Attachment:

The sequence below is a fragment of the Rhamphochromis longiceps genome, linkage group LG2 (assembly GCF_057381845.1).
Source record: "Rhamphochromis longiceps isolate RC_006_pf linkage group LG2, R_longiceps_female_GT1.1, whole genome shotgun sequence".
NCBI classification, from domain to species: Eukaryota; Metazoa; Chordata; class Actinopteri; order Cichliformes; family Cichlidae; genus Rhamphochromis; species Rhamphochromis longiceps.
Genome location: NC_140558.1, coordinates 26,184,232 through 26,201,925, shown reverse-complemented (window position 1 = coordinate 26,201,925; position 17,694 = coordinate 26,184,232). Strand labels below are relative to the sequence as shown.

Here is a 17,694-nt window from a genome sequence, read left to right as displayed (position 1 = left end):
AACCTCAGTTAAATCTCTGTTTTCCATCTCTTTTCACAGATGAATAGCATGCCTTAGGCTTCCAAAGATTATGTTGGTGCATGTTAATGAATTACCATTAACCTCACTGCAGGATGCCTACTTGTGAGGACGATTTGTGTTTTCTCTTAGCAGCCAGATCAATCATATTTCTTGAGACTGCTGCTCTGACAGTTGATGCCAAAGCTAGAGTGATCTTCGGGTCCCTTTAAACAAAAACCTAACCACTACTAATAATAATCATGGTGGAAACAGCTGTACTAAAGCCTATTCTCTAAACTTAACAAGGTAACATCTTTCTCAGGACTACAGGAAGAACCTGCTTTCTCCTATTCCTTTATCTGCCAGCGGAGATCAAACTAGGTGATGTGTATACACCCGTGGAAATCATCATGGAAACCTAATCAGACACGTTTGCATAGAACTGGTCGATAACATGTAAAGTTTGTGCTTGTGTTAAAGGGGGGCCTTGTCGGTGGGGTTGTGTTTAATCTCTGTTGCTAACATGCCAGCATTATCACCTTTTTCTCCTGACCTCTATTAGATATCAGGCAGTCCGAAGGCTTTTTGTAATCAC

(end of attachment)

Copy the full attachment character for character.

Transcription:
The sequence below is a fragment of the Rhamphochromis longiceps genome, linkage group LG2 (assembly GCF_057381845.1).
Source record: "Rhamphochromis longiceps isolate RC_006_pf linkage group LG2, R_longiceps_female_GT1.1, whole genome shotgun sequence".
NCBI classification, from domain to species: Eukaryota; Metazoa; Chordata; class Actinopteri; order Cichliformes; family Cichlidae; genus Rhamphochromis; species Rhamphochromis longiceps.
Genome location: NC_140558.1, coordinates 26,184,232 through 26,201,925, shown reverse-complemented (window position 1 = coordinate 26,201,925; position 17,694 = coordinate 26,184,232). Strand labels below are relative to the sequence as shown.

Here is a 17,694-nt window from a genome sequence, read left to right as displayed (position 1 = left end):
AACCTCAGTTAAATCTCTGTTTTCCATCTCTTTTCACAGATGAATAGCATGCCTTAGGCTTCCAAAGATTATGTTGGTGCATGTTAATGAATTACCATTAACCTCACTGCAGGATGCCTACTTGTGAGGACGATTTGTGTTTTCTCTTAGCAGCCAGATCAATCATATTTCTTGAGACTGCTGCTCTGACAGTTGATGCCAAAGCTAGAGTGATCTTCGGGTCCCTTTAAACAAAAACCTAACCACTACTAATAATAATCATGGTGGAAACAGCTGTACTAAAGCCTATTCTCTAAACTTAACAAGGTAACATCTTTCTCAGGACTACAGGAAGAACCTGCTTTCTCCTATTCCTTTATCTGCCAGCGGAGATCAAACTAGGTGATGTGTATACACCCGTGGAAATCATCATGGAAACCTAATCAGACACGTTTGCATAGAACTGGTCGATAACATGTAAAGTTTGTGCTTGTGTTAAAGGGGGGCCTTGTCGGTGGGGTTGTGTTTAATCTCTGTTGCTAACATGCCAGCATTATCACCTTTTTCTCCTGACCTCTATTAGATATCAGGCAGTCCGAAGGCTTTTTGTAATCAC